Apple ][ games became more sophisticated and better emulated (or copied) actual games found in the arcade. The big difference was that instead of paying 25 cents for a play, I could more than likely get an Apple ][ game for free; either from a BBS or one of my friends at school. My favorites were Wizardry, Choplifter, and Loderunner.
Entering high school in 1983, my interests turned elsewhere. The Apple ][ was actually used for productive activity like writing papers on what passed for an early version of word processing. When I was a sophomore, one of my friends who hosted a BBS was busted for hacking. The FBI took away all his computer equipment. This event, in addition to scarying the crap out of me, also produced additional incentive to stay away from computers. And I did, other than using MACs in college to write papers.
Now, 20 years later, I am enjoying a few different open source gaming platforms that are allowing me to re-live (and re-play) some great memories.
The GP2X Wiz is an open-source, Linux-based handheld video game console and media player created by GamePark Holdings of South Korea. Its the second in a series of handheld gaming devices, I picked mine up at thinkgeek.com. The Wiz is capable of emulating many computer systems and gaming consoles. Such emulation allows me to play the original games – just the way they I played them back in the day. Some of the emulated computers include: Amiga, Atari 400/800, Commodore 64. The consoles are well represented by emulating Atari VCS, GameBoy, Genesis, Colecovision, Intellivision, Nintendo NES, and Nintendo SuperNES. However, where the Wiz (and other open-source devices) really shines with MAME (or Multiple Arcade Machine Emulator). MAME allows the device to emulate just about any video arcade game that ever was. From Asteroids to Zaxxon, the Wiz, through MAME, uses the original code from these arcade machines to provide an identical expierence to what the game was like back in the pizza parlors and game arcades.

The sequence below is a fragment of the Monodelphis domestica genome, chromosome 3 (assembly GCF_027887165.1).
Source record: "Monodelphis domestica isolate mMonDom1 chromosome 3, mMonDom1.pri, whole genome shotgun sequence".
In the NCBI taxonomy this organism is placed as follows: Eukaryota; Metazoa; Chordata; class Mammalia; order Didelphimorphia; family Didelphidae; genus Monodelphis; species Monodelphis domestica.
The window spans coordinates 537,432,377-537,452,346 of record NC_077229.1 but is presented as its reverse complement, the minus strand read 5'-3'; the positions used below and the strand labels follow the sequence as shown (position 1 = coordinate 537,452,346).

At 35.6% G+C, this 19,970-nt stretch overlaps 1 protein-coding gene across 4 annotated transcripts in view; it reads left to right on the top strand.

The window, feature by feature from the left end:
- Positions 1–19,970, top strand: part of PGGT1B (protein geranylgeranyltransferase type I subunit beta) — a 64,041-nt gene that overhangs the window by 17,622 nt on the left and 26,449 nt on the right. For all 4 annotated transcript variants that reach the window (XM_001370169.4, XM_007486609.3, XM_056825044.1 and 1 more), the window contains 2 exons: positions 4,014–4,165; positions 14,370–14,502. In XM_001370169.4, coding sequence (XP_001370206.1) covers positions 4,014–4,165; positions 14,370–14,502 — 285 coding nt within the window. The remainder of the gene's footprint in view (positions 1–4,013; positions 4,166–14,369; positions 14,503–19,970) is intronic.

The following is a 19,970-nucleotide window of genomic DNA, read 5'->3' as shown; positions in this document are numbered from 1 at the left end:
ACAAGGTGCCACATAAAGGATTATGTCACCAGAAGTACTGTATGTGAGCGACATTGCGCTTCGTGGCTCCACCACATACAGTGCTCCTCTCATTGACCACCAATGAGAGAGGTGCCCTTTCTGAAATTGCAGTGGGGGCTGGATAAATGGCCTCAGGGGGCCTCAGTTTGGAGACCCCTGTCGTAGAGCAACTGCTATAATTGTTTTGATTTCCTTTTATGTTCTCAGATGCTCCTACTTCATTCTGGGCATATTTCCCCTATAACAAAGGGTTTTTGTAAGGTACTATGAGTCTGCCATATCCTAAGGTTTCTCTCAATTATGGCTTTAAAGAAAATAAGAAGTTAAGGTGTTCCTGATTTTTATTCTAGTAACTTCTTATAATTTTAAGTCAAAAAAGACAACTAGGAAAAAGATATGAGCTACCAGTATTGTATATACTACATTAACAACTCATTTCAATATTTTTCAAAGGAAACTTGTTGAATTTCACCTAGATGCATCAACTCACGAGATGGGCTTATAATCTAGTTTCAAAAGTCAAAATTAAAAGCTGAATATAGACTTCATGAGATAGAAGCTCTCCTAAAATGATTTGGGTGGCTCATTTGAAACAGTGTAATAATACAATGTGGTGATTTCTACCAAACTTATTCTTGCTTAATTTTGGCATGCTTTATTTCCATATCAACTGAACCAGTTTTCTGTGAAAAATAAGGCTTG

The Caanoo is the successor to the Wiz. The specifications are similar with the major differences being the Caanoo’s larger display, USB 2.0 capability, and WiFi capability. Another change (which some find contentious) is instead of D-Pad on the left side, there is a small analog joystick. I really enjoy the joystick as it gives a much higher degree of control for diagonal movement that is hard to reproduce with a D-Pad.
Both the Wiz and the Caanoo are produced by GamePark Holdings (GPH). Where these devices depart from the handheld devises of Nintedo and Sony is that there are very few dedicated, for-purchase games created specifically for the Wiz or Caanoo. The majority of all the emulator software available is designed and coded through open-source channels. An active user base provides plenty of support in working through any issues of using the devices.
Quite a departure from the two Korean handheld devices is the Pandora. Esentially a subnotebook (a bit smaller than your standard netbook), the Pandora has an inteseting homebrew history. The system by default comes with a Linux OS based on Ångström. The addition of a keyboard opens additional possibilities for the emulation of early computer platform games (… think Zork on the Apple ][). The biggest drawback to the Pandora is that they are just tough to get a hold of. The manufacturer, OpenPandora, has had a myriad of delays in shipping due to several different problems. Those of us who pre-ordered a Pandora have been hanging in for what is going on to almost two years. Those who have received their Pandoras have been quite pleased. Mine was posted via air mail and I’m hoping to receive it this week. My intent is that the Pandora will serve as my main means of entertainment on my flight back to the US in mid-June.
Let the games begin!